This quote comes from a recent article in The New York Times on the Myth of Quality Time. One of my very best lady friends posted a link to the piece and I haven’t been able to stop thinking about it since. Not only do I love the story of author Frank Bruni’s annual family vacation, but so many of his observations hit me…hard.
For many years, putting down technology and being present when I spend time with the people who matter most has made it to the top of my “New Years Resolutions.” Put down the phone and have a conversation. No phones at the dinner table. Go for a walk with someone instead of watching a television show.
And I’ve made significant strides. Though, admittedly, I’m still glued to technology.
This morning, I read another article written by Scott Dinsmore about disconnecting to connect. About how scary it is to disconnect because of the fear of missing out or what others would think if they didn’t see a blog post published in a few weeks. That people would just stop caring, that his community would disappear. The article was about how the pause is priceless. And how “That gap between stimulus and response is where the real world takes place.”
I knew I had to write about both of these pieces.
They’re both so spot on in their messages. We can try and cordon off meals or afternoons or coffee dates and impose connectedness. We can turn our phones off at dinner or choose to take a walk and talk. And that’s good! As Bruni writes, “Better to spend 15 focused, responsive minutes than 30 utterly distracted ones.”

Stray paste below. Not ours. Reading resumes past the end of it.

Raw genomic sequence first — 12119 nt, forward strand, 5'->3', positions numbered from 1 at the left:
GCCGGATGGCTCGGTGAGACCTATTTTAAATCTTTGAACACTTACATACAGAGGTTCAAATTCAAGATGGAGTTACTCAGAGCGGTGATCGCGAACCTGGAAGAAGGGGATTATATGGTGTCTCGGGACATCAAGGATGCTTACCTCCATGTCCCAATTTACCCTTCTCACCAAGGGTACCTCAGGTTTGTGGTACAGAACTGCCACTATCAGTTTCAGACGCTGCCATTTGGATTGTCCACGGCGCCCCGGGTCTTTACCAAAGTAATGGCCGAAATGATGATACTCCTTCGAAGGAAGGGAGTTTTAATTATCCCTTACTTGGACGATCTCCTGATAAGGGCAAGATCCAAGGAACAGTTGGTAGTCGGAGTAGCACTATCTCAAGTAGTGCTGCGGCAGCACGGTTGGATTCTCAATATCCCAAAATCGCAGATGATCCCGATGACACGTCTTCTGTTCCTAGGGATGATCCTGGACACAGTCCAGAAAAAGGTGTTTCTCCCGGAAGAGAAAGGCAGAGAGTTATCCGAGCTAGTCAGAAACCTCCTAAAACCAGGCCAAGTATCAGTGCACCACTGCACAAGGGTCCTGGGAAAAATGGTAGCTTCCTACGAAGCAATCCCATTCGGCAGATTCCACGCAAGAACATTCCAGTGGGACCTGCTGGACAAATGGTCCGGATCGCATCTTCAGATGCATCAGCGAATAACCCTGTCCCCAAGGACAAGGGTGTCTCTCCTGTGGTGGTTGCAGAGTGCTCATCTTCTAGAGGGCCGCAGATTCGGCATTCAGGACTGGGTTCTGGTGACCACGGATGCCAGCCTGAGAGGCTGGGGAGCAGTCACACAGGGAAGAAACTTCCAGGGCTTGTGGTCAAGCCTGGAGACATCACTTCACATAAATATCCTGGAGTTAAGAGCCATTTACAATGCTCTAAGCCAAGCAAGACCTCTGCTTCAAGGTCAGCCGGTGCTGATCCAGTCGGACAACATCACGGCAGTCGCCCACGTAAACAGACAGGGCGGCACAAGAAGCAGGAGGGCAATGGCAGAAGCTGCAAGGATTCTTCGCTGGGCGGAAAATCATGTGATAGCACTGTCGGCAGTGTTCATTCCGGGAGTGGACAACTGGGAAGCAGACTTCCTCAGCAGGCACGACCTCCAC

But what I’ve come to realize (not only with the help of these articles, but through conversations with friends and family) is that’s not enough. It’s not enough to turn your phone or computer or iPad or television off for a few hours. If we don’t actively spend extended time in-person with the ones we love, we miss out on experiences and conversations we may not have had otherwise. It’s in the moments of unplanned presence that we experience true connectedness. We can’t control the timing of human vulnerability. We can’t control when our friends will share a private, unknown story. We can’t control when our family will open up about their beliefs.
“Sustained proximity is the best route to the soul of someone.” – Bruni
It’s not just about pausing for the people we’re with. It’s also about pausing for us. Pausing so we can breathe, so we can take a minute and think about what we want from life. So we can assess where we are, where we want to go, and how to get there before the opportunity is lost. After all, time stops for no one.
Dismore mentions how vacation has really just become glorified telecommuting. How we don’t actually ever truly unplug. Even if we’re not actively checking email, we’re still thinking about the emails coming in and if we should check in. Social Media is always pinging us. Wifi is everywhere, which I’m not necessarily complaining about, but it enables us to always be connected, but never truly connected to the people we’re present with, or with ourselves.
“The pause is disappearing. That priceless space that allows us to think big, to reflect, to plan, to create — it’s becoming harder and harder to find. Which means our responsibility to save it is greater than ever.” – Dinsmore
I don’t have a concrete solution. Yes, I’m still going to make efforts to shut off technology during dinner, to go for a walk with The Boyfriend or a friend and talk instead of watching TV. But I’ll also be thinking about both of these pieces and doing my best to pause and spend as much true quality time with the people I love. Spend more time with the people I love. Those are the moments I don’t want to miss.